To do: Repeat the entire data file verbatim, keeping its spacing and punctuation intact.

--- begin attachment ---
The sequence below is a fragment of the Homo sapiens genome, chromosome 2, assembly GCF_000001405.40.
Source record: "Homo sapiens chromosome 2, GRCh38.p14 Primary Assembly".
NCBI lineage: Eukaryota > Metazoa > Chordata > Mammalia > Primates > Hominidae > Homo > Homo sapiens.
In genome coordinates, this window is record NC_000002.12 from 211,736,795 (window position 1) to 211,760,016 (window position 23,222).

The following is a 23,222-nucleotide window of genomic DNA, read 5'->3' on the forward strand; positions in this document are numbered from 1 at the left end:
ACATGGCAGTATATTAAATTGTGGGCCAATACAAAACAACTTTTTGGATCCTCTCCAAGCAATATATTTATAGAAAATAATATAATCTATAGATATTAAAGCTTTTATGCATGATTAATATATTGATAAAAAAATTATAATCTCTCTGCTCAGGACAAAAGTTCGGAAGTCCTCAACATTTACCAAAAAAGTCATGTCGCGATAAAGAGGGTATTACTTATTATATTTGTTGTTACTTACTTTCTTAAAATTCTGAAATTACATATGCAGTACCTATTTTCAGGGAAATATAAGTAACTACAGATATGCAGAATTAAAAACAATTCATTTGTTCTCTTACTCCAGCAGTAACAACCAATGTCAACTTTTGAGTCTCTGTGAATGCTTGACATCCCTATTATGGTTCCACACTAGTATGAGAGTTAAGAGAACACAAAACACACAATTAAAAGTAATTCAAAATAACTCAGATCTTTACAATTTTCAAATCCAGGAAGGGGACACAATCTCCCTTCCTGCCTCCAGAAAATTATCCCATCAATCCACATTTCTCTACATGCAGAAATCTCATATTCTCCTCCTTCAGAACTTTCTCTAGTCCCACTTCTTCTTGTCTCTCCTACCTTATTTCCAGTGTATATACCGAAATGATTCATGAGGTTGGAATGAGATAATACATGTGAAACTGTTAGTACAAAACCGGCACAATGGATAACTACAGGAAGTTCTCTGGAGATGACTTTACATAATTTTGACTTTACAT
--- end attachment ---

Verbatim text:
The sequence below is a fragment of the Homo sapiens genome, chromosome 2, assembly GCF_000001405.40.
Source record: "Homo sapiens chromosome 2, GRCh38.p14 Primary Assembly".
NCBI lineage: Eukaryota > Metazoa > Chordata > Mammalia > Primates > Hominidae > Homo > Homo sapiens.
In genome coordinates, this window is record NC_000002.12 from 211,736,795 (window position 1) to 211,760,016 (window position 23,222).

The following is a 23,222-nucleotide window of genomic DNA, read 5'->3' on the forward strand; positions in this document are numbered from 1 at the left end:
ACATGGCAGTATATTAAATTGTGGGCCAATACAAAACAACTTTTTGGATCCTCTCCAAGCAATATATTTATAGAAAATAATATAATCTATAGATATTAAAGCTTTTATGCATGATTAATATATTGATAAAAAAATTATAATCTCTCTGCTCAGGACAAAAGTTCGGAAGTCCTCAACATTTACCAAAAAAGTCATGTCGCGATAAAGAGGGTATTACTTATTATATTTGTTGTTACTTACTTTCTTAAAATTCTGAAATTACATATGCAGTACCTATTTTCAGGGAAATATAAGTAACTACAGATATGCAGAATTAAAAACAATTCATTTGTTCTCTTACTCCAGCAGTAACAACCAATGTCAACTTTTGAGTCTCTGTGAATGCTTGACATCCCTATTATGGTTCCACACTAGTATGAGAGTTAAGAGAACACAAAACACACAATTAAAAGTAATTCAAAATAACTCAGATCTTTACAATTTTCAAATCCAGGAAGGGGACACAATCTCCCTTCCTGCCTCCAGAAAATTATCCCATCAATCCACATTTCTCTACATGCAGAAATCTCATATTCTCCTCCTTCAGAACTTTCTCTAGTCCCACTTCTTCTTGTCTCTCCTACCTTATTTCCAGTGTATATACCGAAATGATTCATGAGGTTGGAATGAGATAATACATGTGAAACTGTTAGTACAAAACCGGCACAATGGATAACTACAGGAAGTTCTCTGGAGATGACTTTACATAATTTTGACTTTACAT